If Men Were Horses…

John Galsworthy was an English novelist and playwright who won the 1932 Nobel Prize in Literature for The Forsyte Saga, a grouping of three novels and two shorter works about an upper-class British family who are from “new money.” The series was published as individual works between 1906 and 1921 and then released as a combined novel in 1922. It has been adapted for television multiple times, most recently in 2002 starring Damian Lewis as Soames Forsyte.

In addition to his fiction, Galsworthy was an avid proponent of animal rights who used his fame as a novelist to attract attention to various campaigns against animal cruelty. Numerous animal rights pamphlets of the early 20th century contained a foreword by Galsworthy before delving into the horrors of animal abuse, as depicted in this photo from Docking and Nicking of Horses. Moreover, Galsworthy himself penned a variety of informational texts protecting all manner of animals, such as Horses in Mines or  Mr. Galsworthy’s Appeal for Dogs.

One of the more arresting concepts that such publications employed was that of reverse anthropomorphism, wherein humans were portrayed as if they were animals being abused. Such representations still retain their emotive power even today, perhaps even more so than at the time of their publication because of the success of such campaigns in changing society’s perception of animals and instilling a moral imperative to treat beasts with compassion and respect.

To see a 1922 first edition of The Forsyte Saga, ask at Rauner for Rare PZ 3 .G139 Fo2. Docking and Nicking of Horses can be retrieved for examination by asking for Rare HV4753 .E5. Finally, for Horses in Mines, look at Rare HV4755 .G3, and for Mr. Galsworthy’s Appeal for Dogs, see Rare HV4746 .G3.

10 Let Uzbekistan

In 1934, Aleksandr Rodchenko turned his considerable talent to the production of a commemoration of ten years of Soviet rule of Uzbekistan. The resulting 10 Let Uzbekistan is a monument to Stalinist pride. In its original edition, Rodchenko’s photographs and designs (including cut outs and acetate overlays) show the prosperity brought on by communism. The original edition bulges with images of bureaucrats.

But the book was followed immediately by one of Stalin’s purges that reshaped the leadership of the region. Our edition or 10 Let Uzbekistan appears to be a subsequent printing because all of the bureaucrats killed and wiped from history have been cleanly excised.

The book is complemented in our collection by Ken Campbell’s Ten Years of Uzbekistan: A Commoration (London: Ken Campbell, 1994). Campbell photographed Rodchenko’s personal copy of the original printing in which Rodchenko had blackened out the faces of those purged. Campbell then printed the images with thick layers of ink making them heavy with the weight of history. In his hands the commemoration is not a celebration, but a somber exploration of oppression.

You can see them both by asking for Rare DK941.5 .D47 1934 and Presses C155cat.

New Exhibit: Discovering Retirement through the Digital Camera Lens II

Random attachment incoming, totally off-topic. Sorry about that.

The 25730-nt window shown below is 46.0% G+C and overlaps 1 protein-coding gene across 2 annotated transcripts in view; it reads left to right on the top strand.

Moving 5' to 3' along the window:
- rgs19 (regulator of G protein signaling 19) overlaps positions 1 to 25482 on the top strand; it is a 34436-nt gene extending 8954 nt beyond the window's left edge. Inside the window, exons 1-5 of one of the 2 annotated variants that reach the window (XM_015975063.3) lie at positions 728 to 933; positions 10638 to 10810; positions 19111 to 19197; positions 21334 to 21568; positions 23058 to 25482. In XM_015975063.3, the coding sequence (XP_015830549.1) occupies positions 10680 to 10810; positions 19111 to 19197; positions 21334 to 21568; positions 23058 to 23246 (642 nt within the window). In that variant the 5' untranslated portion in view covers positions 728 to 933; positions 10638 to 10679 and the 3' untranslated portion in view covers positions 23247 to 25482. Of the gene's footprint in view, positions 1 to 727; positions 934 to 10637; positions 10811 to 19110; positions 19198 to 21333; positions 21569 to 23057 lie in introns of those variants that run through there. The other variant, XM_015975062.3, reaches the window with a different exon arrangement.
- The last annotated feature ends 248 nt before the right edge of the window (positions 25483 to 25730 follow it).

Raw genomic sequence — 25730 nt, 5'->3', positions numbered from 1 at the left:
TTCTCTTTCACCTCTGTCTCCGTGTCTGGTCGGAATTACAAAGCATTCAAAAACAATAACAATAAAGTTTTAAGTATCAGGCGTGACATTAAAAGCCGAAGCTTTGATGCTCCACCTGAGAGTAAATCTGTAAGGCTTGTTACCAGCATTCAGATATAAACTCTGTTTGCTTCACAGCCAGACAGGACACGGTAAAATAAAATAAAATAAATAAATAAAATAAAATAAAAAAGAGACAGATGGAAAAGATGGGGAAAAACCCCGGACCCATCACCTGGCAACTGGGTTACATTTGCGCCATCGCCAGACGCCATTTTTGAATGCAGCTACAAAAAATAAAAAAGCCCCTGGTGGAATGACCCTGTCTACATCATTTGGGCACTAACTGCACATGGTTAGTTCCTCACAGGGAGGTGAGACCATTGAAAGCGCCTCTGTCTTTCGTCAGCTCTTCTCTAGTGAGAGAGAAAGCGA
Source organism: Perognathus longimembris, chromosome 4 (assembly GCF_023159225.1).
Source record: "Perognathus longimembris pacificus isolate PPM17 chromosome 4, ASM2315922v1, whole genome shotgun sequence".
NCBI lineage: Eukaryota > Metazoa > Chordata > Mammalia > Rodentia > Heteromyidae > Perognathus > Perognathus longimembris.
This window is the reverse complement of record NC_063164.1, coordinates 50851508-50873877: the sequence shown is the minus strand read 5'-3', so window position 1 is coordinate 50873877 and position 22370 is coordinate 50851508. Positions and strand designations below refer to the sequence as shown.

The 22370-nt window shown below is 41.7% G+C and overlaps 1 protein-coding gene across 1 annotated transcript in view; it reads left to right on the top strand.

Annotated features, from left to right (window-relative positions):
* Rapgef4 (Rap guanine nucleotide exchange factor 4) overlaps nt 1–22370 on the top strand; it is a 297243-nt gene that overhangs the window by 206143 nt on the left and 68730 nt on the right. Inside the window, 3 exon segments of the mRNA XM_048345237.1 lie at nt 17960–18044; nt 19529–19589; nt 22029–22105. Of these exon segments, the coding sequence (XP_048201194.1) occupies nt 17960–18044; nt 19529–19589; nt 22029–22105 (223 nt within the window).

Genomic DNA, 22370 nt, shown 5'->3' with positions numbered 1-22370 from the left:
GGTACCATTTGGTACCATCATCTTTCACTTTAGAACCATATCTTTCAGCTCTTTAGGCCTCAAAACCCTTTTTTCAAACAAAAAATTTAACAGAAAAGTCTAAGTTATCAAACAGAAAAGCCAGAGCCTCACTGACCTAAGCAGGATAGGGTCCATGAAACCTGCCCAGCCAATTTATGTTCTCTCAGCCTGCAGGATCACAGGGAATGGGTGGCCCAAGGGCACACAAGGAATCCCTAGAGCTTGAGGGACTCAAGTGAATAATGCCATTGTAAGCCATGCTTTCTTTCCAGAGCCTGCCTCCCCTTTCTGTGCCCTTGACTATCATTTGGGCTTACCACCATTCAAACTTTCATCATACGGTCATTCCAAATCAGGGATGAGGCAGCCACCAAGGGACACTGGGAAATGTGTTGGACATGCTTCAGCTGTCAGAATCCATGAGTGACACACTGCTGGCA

ImageLongtime Chester resident Lew Watters is exhibiting a series of photographs at Dartmouth College, Kresge Physical Sciences Library, 6115 Fairchild Hall, Hanover, NH 03755 during the months of February and March.  The free exhibit, open during regular library hours, focuses on his rediscovered joy of photographing life in Chester, travel in the southwest, nature and wildlife, celebrating family, photography classes at Saint-Gaudens NHS, and capturing the art of handcrafted dolls made by his wife Bonnie.

In his retirement Mr. Watters began more serious photography with the gift of a digital SLR camera and the creation of a light studio in order to faithfully capture the extraordinary dolls made by his wife Bonnie. Yearly visits to the southwest for winter vacations opened the vast horizons of the Colorado Plateau, tagging along with daughters Kate and Kelly, shooting macro images of exotic dessert plants, long-range telephoto shots of wildlife, and farmers markets in bustling Tucson. Back home in Vermont and his beloved hometown, the endless scenes of the changing seasons, the family gardens and pets, his historic Stone Village neighborhood, all continue to capture his interest and visual interpretation.

Work experience in a HS computer classroom and his Park Ranger years at Saint-Gaudens National Historic site fueled his passion for mastering digital photo editing using Adobe Photoshop. Saint-Gaudens National Historic Site in Cornish, NH is the perfect place to control natural light whether shooting formal flower gardens, or the subtle nuances of bronze and plaster sculptures of civil war heroes inside a meticulously preserved art studio. The Colorado Plateau in the southwest provides a dramatic contrast in subject, climate, geography, and light.

After formal education and college in Colorado, Mr. Watters served in the US Navy during the Vietnam War stationed on an amphibious ship home-ported in Yoksuka, Japan. Equipped with his Nikon F he could be seen photographing Marines landing ashore, or the temples, shrines and gardens in the ancient capital of Kyoto.

Photo by Lew Watters: abandoned truck #0048 in Paria Canyon, AZ

For Further Information Contact:

Lew Watters





Young George Washington

Happy Birthday, George. To celebrate, we have trotted out some memories of your youth. We know you really didn’t chop down a cherry tree, but you must remember the day, when you were a lad of 13, working out this mathematical equation. Your handwriting was beautiful!

Then, at 18, working as a surveyor, you plotted out 240 acres in a “Tract of Waste” where the Cacapon and the Potomac meet, bounded, as you put it, by “2 hickorys and a Spanish Oak.”